IBM Licenses Tech from Siemens for Unified Communications
September 4, 2007 Timothy Prickett Morgan
While Web 2.0 is the buzzword of the day in application development, unified communication is all the talk in the messaging and groupware space. And IBM, Microsoft, and Cisco Systems are girding their loins to do battle over a real set of communication technologies and their integration. This stands in stark contrast with the academic distinction between one kind of Web computing and another–what people seem to be talking about when they say Web 2.0–that is, at its root, utter poppycock.
Unified communications–bringing voice, email, fax, instant messaging, chat, video, and other forms of communication used by businesses today under a set of unified software with open APIs to allow interoperability and seamless flow of those different kinds of messages–is as logical as it is inevitable. And no one vendor has all of the pieces, and that includes IBM. Which is why IBM bought Web conferencing company WebDialogs two weeks ago to bolster its Sametime messaging offshoot of the Notes/Domino groupware stack. The desire to build out all of the pieces in a unified communications offering is also why IBM last week announced a partnership with Germany telecom equipment and computer supplier Siemens.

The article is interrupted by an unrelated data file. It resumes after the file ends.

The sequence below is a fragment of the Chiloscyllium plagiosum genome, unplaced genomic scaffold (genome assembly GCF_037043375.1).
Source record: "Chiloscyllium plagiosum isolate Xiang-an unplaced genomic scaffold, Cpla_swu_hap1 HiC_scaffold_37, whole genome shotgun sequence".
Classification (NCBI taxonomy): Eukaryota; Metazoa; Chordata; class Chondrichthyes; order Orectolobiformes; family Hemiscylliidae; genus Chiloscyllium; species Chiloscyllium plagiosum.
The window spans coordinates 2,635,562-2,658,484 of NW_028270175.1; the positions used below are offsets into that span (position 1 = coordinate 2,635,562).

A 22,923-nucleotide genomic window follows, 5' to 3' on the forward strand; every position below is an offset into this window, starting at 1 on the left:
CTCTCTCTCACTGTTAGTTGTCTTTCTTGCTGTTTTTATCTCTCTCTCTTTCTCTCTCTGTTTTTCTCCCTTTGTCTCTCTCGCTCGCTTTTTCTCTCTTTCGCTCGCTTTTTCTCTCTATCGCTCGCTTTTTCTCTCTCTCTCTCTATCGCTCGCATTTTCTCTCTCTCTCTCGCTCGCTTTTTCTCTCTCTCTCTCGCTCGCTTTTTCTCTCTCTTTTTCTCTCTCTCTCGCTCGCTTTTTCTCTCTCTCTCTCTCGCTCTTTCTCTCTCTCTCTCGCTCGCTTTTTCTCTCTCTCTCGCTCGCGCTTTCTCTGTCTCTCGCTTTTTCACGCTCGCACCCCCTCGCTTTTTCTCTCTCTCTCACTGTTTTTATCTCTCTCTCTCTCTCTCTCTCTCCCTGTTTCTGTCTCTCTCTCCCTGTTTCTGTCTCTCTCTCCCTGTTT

Specifically, IBM has stuck up an OEM licensing agreement with the Siemens Enterprise Communications division of the German conglomerate, which is based in Boca Raton, Florida. Under that deal, IBM will license parts of Siemens’ OpenScape unified communications software, which links into new Voice over IP (VoIP) and traditional Private Branch Exchange (PBX) telephone systems, and embed that technology into its Sametime messaging product. Sametime is a keystone in IBM’s “unified telephony” effort, taking over the phone part, in essence.
Siemens Enterprise Communications has another product, called HiPath, that allows the convergence of PBX, LAN, and mobile phone traffic into a single, integrated whole; what this means is that your company gives you one phone number and one mailbox, and no matter how you are linking in, you can make a call or get your email. HiPath was not part of the IBM OEM deal.
The terms and conditions of the OEM arrangement were not disclosed. But Siemens is obviously keen to see its software being used by the 125 million Lotus Notes/Domino users out there in the world, who are always being encouraged to add on Sametime messaging, and it is clearly going to make some money out of the deal.